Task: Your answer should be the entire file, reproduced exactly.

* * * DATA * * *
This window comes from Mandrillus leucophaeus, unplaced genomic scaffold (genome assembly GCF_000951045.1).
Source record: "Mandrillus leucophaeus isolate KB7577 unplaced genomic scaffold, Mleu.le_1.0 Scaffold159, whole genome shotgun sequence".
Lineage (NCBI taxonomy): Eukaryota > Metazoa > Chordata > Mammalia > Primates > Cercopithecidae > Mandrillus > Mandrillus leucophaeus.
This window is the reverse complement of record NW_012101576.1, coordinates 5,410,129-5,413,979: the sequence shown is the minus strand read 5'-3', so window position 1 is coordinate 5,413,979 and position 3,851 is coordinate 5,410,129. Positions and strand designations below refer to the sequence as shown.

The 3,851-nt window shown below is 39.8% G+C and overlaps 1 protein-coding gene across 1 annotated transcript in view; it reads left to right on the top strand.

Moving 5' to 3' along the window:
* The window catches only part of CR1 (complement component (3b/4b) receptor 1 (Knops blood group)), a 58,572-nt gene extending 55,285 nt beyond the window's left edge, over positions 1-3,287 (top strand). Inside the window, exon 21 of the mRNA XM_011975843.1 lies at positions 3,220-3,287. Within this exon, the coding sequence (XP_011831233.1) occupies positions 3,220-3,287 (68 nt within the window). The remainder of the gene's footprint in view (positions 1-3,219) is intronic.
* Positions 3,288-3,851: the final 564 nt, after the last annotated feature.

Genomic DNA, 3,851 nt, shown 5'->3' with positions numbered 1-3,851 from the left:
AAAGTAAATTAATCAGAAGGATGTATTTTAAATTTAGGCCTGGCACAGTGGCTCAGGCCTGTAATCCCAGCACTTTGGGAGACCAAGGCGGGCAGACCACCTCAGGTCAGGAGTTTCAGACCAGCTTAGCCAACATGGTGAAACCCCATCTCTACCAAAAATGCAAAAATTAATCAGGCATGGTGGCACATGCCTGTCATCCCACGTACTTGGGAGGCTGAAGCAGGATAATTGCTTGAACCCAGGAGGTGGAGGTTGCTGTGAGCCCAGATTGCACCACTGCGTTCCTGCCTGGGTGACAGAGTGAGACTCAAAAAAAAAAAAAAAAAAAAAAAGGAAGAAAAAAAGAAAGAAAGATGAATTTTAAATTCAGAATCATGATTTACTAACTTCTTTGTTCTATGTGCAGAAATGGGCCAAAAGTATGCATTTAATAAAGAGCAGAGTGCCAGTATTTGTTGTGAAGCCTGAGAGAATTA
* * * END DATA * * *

This window comes from Mandrillus leucophaeus, unplaced genomic scaffold (genome assembly GCF_000951045.1).
Source record: "Mandrillus leucophaeus isolate KB7577 unplaced genomic scaffold, Mleu.le_1.0 Scaffold159, whole genome shotgun sequence".
Lineage (NCBI taxonomy): Eukaryota > Metazoa > Chordata > Mammalia > Primates > Cercopithecidae > Mandrillus > Mandrillus leucophaeus.
This window is the reverse complement of record NW_012101576.1, coordinates 5,410,129-5,413,979: the sequence shown is the minus strand read 5'-3', so window position 1 is coordinate 5,413,979 and position 3,851 is coordinate 5,410,129. Positions and strand designations below refer to the sequence as shown.

The 3,851-nt window shown below is 39.8% G+C and overlaps 1 protein-coding gene across 1 annotated transcript in view; it reads left to right on the top strand.

Moving 5' to 3' along the window:
* The window catches only part of CR1 (complement component (3b/4b) receptor 1 (Knops blood group)), a 58,572-nt gene extending 55,285 nt beyond the window's left edge, over positions 1-3,287 (top strand). Inside the window, exon 21 of the mRNA XM_011975843.1 lies at positions 3,220-3,287. Within this exon, the coding sequence (XP_011831233.1) occupies positions 3,220-3,287 (68 nt within the window). The remainder of the gene's footprint in view (positions 1-3,219) is intronic.
* Positions 3,288-3,851: the final 564 nt, after the last annotated feature.

Genomic DNA, 3,851 nt, shown 5'->3' with positions numbered 1-3,851 from the left:
AAAGTAAATTAATCAGAAGGATGTATTTTAAATTTAGGCCTGGCACAGTGGCTCAGGCCTGTAATCCCAGCACTTTGGGAGACCAAGGCGGGCAGACCACCTCAGGTCAGGAGTTTCAGACCAGCTTAGCCAACATGGTGAAACCCCATCTCTACCAAAAATGCAAAAATTAATCAGGCATGGTGGCACATGCCTGTCATCCCACGTACTTGGGAGGCTGAAGCAGGATAATTGCTTGAACCCAGGAGGTGGAGGTTGCTGTGAGCCCAGATTGCACCACTGCGTTCCTGCCTGGGTGACAGAGTGAGACTCAAAAAAAAAAAAAAAAAAAAAAAGGAAGAAAAAAAGAAAGAAAGATGAATTTTAAATTCAGAATCATGATTTACTAACTTCTTTGTTCTATGTGCAGAAATGGGCCAAAAGTATGCATTTAATAAAGAGCAGAGTGCCAGTATTTGTTGTGAAGCCTGAGAGAATTA